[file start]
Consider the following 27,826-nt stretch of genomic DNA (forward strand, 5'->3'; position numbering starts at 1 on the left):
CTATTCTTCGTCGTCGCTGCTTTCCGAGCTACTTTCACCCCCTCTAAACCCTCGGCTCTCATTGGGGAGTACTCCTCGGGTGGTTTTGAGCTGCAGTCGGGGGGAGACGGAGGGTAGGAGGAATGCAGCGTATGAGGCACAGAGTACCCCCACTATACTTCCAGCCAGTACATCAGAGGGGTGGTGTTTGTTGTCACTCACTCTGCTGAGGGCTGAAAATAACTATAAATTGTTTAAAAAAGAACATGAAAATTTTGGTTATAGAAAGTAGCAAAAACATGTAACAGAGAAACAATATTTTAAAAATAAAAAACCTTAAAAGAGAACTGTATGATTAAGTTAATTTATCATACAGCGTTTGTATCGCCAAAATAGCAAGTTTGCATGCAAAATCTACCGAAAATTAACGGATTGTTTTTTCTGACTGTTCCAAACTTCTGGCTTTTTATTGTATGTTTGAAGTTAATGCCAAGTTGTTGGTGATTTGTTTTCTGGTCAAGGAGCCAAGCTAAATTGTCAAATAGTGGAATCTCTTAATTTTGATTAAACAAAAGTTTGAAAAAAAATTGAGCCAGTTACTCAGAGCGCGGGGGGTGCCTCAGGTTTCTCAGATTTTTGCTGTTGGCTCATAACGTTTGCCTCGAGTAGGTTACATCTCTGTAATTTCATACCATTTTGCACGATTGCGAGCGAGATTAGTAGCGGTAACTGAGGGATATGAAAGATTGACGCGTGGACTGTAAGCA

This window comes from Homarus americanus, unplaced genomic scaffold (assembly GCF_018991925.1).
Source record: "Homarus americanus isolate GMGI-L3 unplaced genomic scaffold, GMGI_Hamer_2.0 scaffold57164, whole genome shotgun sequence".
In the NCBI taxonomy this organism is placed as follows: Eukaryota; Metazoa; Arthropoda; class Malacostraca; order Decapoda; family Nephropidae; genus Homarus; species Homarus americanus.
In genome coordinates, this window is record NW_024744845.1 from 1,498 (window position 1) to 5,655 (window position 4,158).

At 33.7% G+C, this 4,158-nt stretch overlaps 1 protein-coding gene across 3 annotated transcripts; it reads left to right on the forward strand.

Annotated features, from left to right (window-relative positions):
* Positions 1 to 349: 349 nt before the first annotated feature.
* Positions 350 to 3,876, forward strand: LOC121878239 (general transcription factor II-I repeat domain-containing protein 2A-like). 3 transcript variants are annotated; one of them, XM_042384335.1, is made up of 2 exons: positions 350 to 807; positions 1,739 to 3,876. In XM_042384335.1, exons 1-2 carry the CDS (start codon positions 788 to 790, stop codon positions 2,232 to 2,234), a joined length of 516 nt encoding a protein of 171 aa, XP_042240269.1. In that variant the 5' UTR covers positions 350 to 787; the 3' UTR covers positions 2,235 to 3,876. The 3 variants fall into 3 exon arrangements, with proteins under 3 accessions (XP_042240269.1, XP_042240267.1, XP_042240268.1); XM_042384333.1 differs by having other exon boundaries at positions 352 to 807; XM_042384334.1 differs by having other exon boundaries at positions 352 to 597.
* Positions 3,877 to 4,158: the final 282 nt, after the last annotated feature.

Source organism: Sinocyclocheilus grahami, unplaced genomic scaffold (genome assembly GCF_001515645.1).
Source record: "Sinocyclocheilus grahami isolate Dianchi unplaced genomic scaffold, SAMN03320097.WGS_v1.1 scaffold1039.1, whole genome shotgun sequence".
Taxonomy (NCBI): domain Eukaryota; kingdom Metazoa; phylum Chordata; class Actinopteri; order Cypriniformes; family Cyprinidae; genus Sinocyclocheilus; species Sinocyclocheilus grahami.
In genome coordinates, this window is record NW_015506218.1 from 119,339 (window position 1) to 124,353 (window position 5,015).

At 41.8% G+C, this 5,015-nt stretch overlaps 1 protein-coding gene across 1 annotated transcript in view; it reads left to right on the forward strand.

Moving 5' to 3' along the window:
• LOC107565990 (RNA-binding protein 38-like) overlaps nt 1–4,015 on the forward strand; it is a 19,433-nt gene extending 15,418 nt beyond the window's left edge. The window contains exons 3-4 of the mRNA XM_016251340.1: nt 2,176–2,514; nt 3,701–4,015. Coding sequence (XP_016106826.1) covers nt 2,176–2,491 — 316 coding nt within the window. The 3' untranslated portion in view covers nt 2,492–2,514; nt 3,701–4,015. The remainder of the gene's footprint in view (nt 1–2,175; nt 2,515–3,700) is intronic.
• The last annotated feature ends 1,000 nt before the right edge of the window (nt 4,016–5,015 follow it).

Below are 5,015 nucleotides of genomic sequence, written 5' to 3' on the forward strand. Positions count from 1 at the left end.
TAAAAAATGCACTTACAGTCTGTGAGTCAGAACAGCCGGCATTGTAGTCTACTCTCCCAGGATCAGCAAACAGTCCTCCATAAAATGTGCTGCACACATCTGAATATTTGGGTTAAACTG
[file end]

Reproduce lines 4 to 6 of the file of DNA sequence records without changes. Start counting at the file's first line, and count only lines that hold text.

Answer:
Source record: "Homarus americanus isolate GMGI-L3 unplaced genomic scaffold, GMGI_Hamer_2.0 scaffold57164, whole genome shotgun sequence".
In the NCBI taxonomy this organism is placed as follows: Eukaryota; Metazoa; Arthropoda; class Malacostraca; order Decapoda; family Nephropidae; genus Homarus; species Homarus americanus.
In genome coordinates, this window is record NW_024744845.1 from 1,498 (window position 1) to 5,655 (window position 4,158).